Tuesday, 12 June 2012

Migrants in Qatar

As Qatar experiences a construction boom and looks forward to hosting the 2022 World Cup, migrant workers from India, Pakistan and across South east Asia and Africa are working in the shadows and behind the scenes building the gleaming skyscrapers across the Persian Gulf in Qatar, Bahrain, UAE, Saudi Arabia, Oman and Kuwait. Despite their hours of labour, the migrants are often given open ended contracts, cheated by companies that originally hired them, denied access to lawyers and legal protection within the countries they work or loose their papers and means of identity. Video below is compliaments of Al Jazeera. 


Monday, 11 June 2012

Democracy and Corruption

Two articles take a look at how selling Democracy to the poor citizens living with corrupt governments may not be a God's send but a joke and even a mistake without the need to critique what Democracy is and how it relates to the country it is expected to grow in. The second article focuses on the corruption that breeds violence among citizens with South Sudan as a warning to Liberia's future petroleum prospects. The first article comes from the Liberian newspaper: New Democrat and the second form Liberian Observer. Enjoy


Liberia: Selling Democracy As an Endangered Demon to the Poor



Throughout his earthly sojourn, versatile Liberian journalist Tom Kamara, who died Friday while undergoing medical treatment in Brussels, remained an uncompromising campaigner for social justice at home and everywhere.
This unimpeachable trademark can be seen and acknowledged unquestionably by both his admirers and detractors in this last analysis of the situation in Liberia written by the man, whom his contemporaries often called "Tom" while his co-employees and workers referred to him as "Uncle Tom":
One of Pakistan's most respected charity heads, in an interview with the BBC, said most Pakistanis would prefer military rule over a network of corrupt civilian politicians that take turns in ruling the country with fat bank accounts abroad. For the poor, he said, democracy has meant nothing for them, only the incubation of poverty.
Prevailing developments in Liberia suggest the same trend. Because of the growing disconnect between politicians and the poor, as the Vision 2030 recently suggested, democracy--the freedom to periodically elect one's own thieves and plunderers, amongst other democratic values--is fast becoming an endangered demon to the poor.
This mistrust in democracy serves as one of the growing reasons for the relevance of Mr. George Weah's Congress for Democratic Change (CDC). The poor see their children hanging on crawling vehicles, running behind Mr. Weah, as their chance to material wellbeing once he gets the presidency. And one of the reasons for the fanatical loyalty Mr. Charles Taylor commands even as he prepares for a long jail term as the rest of the world demands is that under him, a few saw their material conditions enhanced.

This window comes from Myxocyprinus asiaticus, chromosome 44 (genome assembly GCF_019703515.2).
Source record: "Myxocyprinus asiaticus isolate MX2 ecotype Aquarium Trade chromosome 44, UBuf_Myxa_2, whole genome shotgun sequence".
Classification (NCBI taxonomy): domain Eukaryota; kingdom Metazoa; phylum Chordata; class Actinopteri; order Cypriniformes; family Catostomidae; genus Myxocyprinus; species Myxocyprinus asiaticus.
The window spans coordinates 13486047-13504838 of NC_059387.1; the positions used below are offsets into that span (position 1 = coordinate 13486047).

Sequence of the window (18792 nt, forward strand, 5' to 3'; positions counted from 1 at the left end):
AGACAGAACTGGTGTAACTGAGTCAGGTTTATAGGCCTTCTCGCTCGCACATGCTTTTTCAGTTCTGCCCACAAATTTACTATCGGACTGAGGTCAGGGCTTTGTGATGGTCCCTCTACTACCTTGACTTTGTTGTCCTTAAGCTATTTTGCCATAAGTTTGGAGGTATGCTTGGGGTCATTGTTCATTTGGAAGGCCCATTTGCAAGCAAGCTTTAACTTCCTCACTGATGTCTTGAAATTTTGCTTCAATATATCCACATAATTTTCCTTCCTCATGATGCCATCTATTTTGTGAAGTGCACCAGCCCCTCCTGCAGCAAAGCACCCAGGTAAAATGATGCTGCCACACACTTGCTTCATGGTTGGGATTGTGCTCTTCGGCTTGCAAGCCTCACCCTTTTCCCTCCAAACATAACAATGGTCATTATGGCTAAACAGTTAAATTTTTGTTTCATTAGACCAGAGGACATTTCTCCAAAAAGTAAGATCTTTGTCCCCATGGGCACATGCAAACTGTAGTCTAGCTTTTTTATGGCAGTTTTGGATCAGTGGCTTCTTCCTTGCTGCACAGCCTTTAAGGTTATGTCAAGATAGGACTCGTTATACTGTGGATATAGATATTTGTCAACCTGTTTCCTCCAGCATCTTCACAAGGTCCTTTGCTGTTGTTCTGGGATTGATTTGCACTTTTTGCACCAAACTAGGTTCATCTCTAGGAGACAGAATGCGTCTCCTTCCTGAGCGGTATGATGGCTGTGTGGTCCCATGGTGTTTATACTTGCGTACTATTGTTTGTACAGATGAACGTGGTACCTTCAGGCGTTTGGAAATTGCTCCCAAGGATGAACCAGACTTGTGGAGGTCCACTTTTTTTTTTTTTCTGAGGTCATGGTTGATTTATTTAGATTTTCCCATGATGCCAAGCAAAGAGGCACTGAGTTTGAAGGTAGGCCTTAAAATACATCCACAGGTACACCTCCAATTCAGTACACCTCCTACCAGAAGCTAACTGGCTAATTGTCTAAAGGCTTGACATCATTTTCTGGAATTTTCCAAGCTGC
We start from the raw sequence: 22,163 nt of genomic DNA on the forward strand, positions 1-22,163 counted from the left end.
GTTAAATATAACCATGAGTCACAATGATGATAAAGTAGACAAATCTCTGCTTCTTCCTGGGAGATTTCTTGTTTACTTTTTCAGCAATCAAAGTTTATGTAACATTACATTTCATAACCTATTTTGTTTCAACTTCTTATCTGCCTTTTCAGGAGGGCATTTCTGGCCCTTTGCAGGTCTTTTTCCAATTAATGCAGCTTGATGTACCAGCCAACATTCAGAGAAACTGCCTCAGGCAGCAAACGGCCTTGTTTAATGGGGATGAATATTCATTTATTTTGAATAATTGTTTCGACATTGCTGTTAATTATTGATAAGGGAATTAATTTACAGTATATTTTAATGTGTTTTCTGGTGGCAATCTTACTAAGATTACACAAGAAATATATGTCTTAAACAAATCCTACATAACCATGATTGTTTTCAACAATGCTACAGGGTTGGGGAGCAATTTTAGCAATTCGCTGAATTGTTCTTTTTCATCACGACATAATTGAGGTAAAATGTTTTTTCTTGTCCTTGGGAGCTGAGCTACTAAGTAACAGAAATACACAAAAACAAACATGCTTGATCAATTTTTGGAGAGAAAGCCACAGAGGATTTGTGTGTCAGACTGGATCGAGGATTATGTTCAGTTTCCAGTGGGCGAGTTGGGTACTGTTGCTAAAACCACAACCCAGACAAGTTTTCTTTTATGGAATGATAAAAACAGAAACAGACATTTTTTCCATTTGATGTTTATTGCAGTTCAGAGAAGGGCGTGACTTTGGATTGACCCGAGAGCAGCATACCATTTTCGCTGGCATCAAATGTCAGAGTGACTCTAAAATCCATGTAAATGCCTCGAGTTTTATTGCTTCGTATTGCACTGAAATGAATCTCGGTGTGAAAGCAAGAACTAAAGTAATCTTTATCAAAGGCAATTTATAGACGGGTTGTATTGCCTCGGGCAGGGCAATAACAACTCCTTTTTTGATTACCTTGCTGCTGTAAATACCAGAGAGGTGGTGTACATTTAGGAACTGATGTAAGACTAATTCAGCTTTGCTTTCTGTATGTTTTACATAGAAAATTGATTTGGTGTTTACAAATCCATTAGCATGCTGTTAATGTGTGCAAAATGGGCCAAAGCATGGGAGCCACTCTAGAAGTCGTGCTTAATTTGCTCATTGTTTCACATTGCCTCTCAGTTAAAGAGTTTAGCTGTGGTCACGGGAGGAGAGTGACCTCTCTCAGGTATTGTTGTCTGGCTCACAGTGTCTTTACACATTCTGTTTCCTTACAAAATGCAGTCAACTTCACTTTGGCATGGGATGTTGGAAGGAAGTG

This enhancement of their material conditions was at the expense of others in the forms of murders, looting, etc. But they would care less, since they saw what they considered a better life under Taylor. The wife of the feared Anti-Terrorist Unit (ATU) commander was filled with nostalgia in an interview with foreign journalists as the verdict against Mr. Taylor came down. She had a better life under Taylor, she said, since the prices of commodities were cheap or for the taking, since her husband was an ATU commander who had in his hands the power to administer death or allow someone to live.


A Dreaded Lesson for Liberia


Rate this item
(0 votes)
South Sudan, Africa’s newest independent nation, is a nation that has been through so much over the past decades, but with independence, and bountiful oil deposits, it was also seen as a nation with a lot of promise. But that promise, while challenged on many fronts, is facing its greatest threat from within—from perniciously corrupt officials, who the people have entrusted with the business of running the nation’s affairs
After over three decades of civil war in which the predominately Christian South fought for autonomy from the largely Muslim North, leaving at least 2.5 million people dead, and many peace negotiations in between, the South finally reached a peace agreement with the North, which lead to a referendum for independence in January 2011. An overwhelming number of South Sudanese, over 98.83%, voted for self-suffrage from the North. And on July 9th, as the world watched, South Sudan declared its independence with great fanfare and hope for a better future for its people.